RRI4 - End of recruitment

The Sports Medicine Research Laboratory (LIH) has launched a new large study on running. This study is the first to investigate the running technique and the risk of injury in a cohort of over 800 runners! This is one of the largest groups of runners observed over a period of several months. The aim of the study is to identify the influence of the damping properties of the running shoes, the body weight, as well as the running technique on the risk of injury.

The recruitment phase is completed now. More than 870 participants were included in the study. The latter will finish at the end of July 2018. The study conclusions will be available on this site by the end of the year.

In collaboration with

Damsted C1, Glad S2, Nielsen RO1, Sørensen H1, Malisoux L3.

1 Section of Sport Science, Department of Public Health, Aarhus University, Aarhus, Denmark.

2 University College Lillebaelt, Odense, Denmark.

3 Sports Medicine Research Laboratory, Department of Population Health, Luxembourg Institute of Health, Luxembourg.


Sudden changes (increases and decreases) in training load have been suggested to play a key role in the development of running-related injuries. However, the compiled evidence for an association between change in training load and running-related injury does not exist.


The purpose of the present systematic review was to compile the evidence from original articles examining the association between changes in training load and running-related injuries.


Systematic review.


Four databases (Pubmed/Medline, SPORTDiscus, Embase, and Scopus) were systematically searched. Two reviewers screened titles, abstracts, and full-text articles independently. Articles were included if i) the study design was a randomized trial, a prospective cohort study, a cross-sectional study or a case-control study, ii) participants were runners between 18-65 years, and iii) specific information on changes in training load was provided. Methodological quality of included articles was assessed using the Newcastle Ottawa Scale and the PEDro rating scale.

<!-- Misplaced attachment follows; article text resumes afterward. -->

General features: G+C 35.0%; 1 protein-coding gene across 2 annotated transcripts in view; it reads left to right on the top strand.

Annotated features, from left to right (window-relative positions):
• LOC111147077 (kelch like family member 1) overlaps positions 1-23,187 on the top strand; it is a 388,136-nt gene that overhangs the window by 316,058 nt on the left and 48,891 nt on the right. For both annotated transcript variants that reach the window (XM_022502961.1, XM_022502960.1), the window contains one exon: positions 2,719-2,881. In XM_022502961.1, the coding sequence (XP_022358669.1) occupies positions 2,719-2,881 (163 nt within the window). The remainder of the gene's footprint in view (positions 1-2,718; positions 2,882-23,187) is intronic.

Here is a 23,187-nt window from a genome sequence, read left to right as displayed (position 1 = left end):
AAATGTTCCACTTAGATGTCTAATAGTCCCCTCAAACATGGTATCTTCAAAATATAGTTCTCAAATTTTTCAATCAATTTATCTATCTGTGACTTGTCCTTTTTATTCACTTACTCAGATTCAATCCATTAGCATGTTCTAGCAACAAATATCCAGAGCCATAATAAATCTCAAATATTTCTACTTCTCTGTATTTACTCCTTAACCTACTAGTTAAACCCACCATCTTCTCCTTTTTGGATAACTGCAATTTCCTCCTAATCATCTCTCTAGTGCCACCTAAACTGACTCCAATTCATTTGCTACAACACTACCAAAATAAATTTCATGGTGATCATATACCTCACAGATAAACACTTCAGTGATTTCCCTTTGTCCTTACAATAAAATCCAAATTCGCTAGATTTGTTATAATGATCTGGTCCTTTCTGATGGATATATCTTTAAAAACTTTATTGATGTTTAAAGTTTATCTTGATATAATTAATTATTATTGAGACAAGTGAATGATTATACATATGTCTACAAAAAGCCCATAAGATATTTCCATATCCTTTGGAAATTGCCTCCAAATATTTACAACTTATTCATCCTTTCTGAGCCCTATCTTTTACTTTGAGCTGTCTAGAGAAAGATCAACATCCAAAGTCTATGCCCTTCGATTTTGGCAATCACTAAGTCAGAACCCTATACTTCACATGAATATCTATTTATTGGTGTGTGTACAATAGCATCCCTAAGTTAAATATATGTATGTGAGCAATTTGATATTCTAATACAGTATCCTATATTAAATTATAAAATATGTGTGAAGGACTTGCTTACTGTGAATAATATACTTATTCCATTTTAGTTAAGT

Four articles fulfilled the eligibility criteria of which three found an association between increases in training load and an increased risk of running-related injuries: This association was shown by an increased injury risk amongst runners: i) if they recently had performed one or more changes in either velocity and/or distance and/or frequency compared with the non-injured runners (p = 0.037), ii) increasing their average weekly running distance by more than 30% compared to an increase less than 10% (Hazard Ratio  =  1.59 (95% Confidence Interval: 0.96; 2.66)), iii) increasing their total running distance significantly more the week before the injury origin compared with other weeks (mean difference: 86%; 95% Confidence Interval: 12%; 159%, p = 0.026). However, no difference was found between a 10% and a 24% average increase in weekly volume (HR = 0.8, 95% CI: 0.6; 1.3).


Very limited evidence exists supporting that a sudden change in training load is associated with increased risk of running-related injury.






Etiology; running-related injuries; training load

Link to Pubmed article